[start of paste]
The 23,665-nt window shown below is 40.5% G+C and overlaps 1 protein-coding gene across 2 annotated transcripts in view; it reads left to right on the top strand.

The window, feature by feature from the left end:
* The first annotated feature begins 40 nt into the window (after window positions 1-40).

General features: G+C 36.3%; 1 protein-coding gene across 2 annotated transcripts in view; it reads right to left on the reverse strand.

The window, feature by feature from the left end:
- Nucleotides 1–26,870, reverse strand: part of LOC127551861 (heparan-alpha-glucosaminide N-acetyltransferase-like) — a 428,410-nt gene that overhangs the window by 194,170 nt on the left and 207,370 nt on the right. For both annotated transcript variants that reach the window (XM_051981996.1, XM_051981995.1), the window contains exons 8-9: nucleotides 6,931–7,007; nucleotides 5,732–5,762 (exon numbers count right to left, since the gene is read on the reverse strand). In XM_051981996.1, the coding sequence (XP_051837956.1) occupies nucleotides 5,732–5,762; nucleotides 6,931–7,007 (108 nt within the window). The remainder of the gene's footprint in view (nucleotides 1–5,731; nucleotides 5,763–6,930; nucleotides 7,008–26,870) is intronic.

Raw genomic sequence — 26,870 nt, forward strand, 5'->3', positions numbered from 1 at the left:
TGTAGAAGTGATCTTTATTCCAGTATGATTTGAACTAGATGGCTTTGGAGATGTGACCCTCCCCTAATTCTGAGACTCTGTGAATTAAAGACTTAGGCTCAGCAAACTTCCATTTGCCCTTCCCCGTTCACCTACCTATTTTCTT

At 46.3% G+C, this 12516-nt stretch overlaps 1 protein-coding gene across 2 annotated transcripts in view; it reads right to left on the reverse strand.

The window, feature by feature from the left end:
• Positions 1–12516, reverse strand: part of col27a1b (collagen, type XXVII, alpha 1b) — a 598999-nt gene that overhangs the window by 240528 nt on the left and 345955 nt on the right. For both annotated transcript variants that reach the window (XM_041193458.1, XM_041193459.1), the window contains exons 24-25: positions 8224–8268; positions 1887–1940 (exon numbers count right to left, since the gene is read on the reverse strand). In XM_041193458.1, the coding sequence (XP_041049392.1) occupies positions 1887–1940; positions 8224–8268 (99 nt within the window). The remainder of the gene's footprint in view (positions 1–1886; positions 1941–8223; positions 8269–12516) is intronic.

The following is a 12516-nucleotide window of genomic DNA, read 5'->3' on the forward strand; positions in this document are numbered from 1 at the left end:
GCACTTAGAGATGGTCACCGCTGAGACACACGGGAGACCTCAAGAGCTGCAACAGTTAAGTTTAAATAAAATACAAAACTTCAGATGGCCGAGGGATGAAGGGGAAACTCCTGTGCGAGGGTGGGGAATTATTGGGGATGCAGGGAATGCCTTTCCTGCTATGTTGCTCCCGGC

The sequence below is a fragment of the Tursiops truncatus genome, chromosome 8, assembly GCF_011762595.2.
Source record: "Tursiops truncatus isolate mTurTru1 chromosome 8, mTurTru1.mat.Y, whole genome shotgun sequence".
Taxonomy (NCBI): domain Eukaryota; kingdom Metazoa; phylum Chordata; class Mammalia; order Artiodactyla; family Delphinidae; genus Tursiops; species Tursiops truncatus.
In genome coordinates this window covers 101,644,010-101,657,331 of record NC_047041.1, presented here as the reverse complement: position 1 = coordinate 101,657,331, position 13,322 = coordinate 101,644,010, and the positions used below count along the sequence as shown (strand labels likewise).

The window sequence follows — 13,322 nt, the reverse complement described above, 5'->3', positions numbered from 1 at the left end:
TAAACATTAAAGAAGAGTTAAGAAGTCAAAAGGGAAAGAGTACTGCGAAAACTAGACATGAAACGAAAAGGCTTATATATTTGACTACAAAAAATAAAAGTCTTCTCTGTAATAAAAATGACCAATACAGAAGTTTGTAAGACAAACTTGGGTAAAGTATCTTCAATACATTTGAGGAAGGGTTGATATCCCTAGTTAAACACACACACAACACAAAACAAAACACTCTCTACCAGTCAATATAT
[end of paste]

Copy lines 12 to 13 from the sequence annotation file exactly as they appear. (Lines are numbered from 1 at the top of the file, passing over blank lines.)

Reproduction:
The following is a 12516-nucleotide window of genomic DNA, read 5'->3' on the forward strand; positions in this document are numbered from 1 at the left end:
GCACTTAGAGATGGTCACCGCTGAGACACACGGGAGACCTCAAGAGCTGCAACAGTTAAGTTTAAATAAAATACAAAACTTCAGATGGCCGAGGGATGAAGGGGAAACTCCTGTGCGAGGGTGGGGAATTATTGGGGATGCAGGGAATGCCTTTCCTGCTATGTTGCTCCCGGC